HMAS Castlemaine

We’ve seen H.M.A.S. Castlemaine tied up at Gem Pier at Williamstown, but when we there some time back, it was open for inspection (at the modest price of $6). The ship is preserved by the Maritime Trust of Australia.   It’s fascinating to see both the layout of the ship and the many displays that are on board.

I see on the specifications page that the ship had a complement of 89 (apparently this varied from time to time) and could carry up to 300 in an emergency.   Well, those 89 were certainly crammed in.    Everyone except the officers slept in hammocks, and at least in the seamen’s area these must have been almost on top of each other.   When you factor in the fact that many areas of the vessel would have been out-of-bounds to the ordinary seamen, you realise what a restrictive life it would have been.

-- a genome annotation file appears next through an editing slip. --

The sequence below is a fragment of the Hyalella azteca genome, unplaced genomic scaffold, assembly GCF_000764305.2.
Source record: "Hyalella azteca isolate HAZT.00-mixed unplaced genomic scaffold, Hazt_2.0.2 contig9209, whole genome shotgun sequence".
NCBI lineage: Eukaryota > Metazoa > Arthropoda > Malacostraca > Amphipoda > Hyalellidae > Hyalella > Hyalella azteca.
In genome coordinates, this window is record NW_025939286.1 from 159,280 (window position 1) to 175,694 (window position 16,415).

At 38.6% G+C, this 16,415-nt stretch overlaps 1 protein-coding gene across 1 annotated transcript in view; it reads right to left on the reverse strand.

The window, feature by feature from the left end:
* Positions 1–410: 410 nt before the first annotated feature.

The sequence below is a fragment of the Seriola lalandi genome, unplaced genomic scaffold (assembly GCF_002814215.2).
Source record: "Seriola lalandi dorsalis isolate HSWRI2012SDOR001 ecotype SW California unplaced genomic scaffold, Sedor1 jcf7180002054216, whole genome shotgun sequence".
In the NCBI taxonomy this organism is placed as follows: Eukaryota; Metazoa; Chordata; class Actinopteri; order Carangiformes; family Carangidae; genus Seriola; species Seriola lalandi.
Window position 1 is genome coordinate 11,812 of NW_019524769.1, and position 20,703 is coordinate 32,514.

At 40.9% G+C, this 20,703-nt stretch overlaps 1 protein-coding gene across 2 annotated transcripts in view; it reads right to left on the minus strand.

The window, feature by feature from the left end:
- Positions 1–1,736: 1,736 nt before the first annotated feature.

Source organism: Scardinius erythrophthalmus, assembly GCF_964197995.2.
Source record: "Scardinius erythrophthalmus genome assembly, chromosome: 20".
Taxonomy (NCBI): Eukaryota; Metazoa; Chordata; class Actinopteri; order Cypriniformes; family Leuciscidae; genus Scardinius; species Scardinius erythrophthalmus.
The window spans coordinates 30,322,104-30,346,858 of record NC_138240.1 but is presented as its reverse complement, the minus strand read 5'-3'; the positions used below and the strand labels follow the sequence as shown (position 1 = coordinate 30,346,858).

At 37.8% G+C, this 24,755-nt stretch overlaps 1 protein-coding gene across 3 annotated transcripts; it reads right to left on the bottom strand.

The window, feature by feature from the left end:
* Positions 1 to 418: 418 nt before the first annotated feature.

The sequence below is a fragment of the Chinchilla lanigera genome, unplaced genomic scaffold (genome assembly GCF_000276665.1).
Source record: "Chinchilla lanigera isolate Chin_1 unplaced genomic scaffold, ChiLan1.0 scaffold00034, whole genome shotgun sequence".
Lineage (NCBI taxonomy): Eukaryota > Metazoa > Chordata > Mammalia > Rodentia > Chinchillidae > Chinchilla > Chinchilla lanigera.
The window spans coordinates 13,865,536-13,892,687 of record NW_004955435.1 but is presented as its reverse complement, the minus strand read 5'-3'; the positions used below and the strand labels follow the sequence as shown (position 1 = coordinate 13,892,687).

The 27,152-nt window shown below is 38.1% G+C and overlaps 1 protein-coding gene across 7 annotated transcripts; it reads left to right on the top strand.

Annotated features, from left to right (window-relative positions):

If conditions were like this in the 1940s, the mind boggles when you think of the conditions endured by those traveling to Australia in “steerage” in the 1840s (as some of my forebears did).

Presumably life in the modern-day Navy is bit of an improvement, and  this site seems to put a positive spin on it.

HMAS Castlemaine
(Apologies to Wikipedia)

 

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One thought on “HMAS Castlemaine

  1. For a graphic description of shipboard transport from UK to Aus in the first half of the 19th century borrow Single and Free by Elizabeth Rushen from your library.
    I learned a lot about what it was like for my free unaccompanied 14 year old great great great grandmother on her ship passage. Many of the free (ie not convict) ships get a review. One star out of 5 was probably terrific ( literally)

    Like

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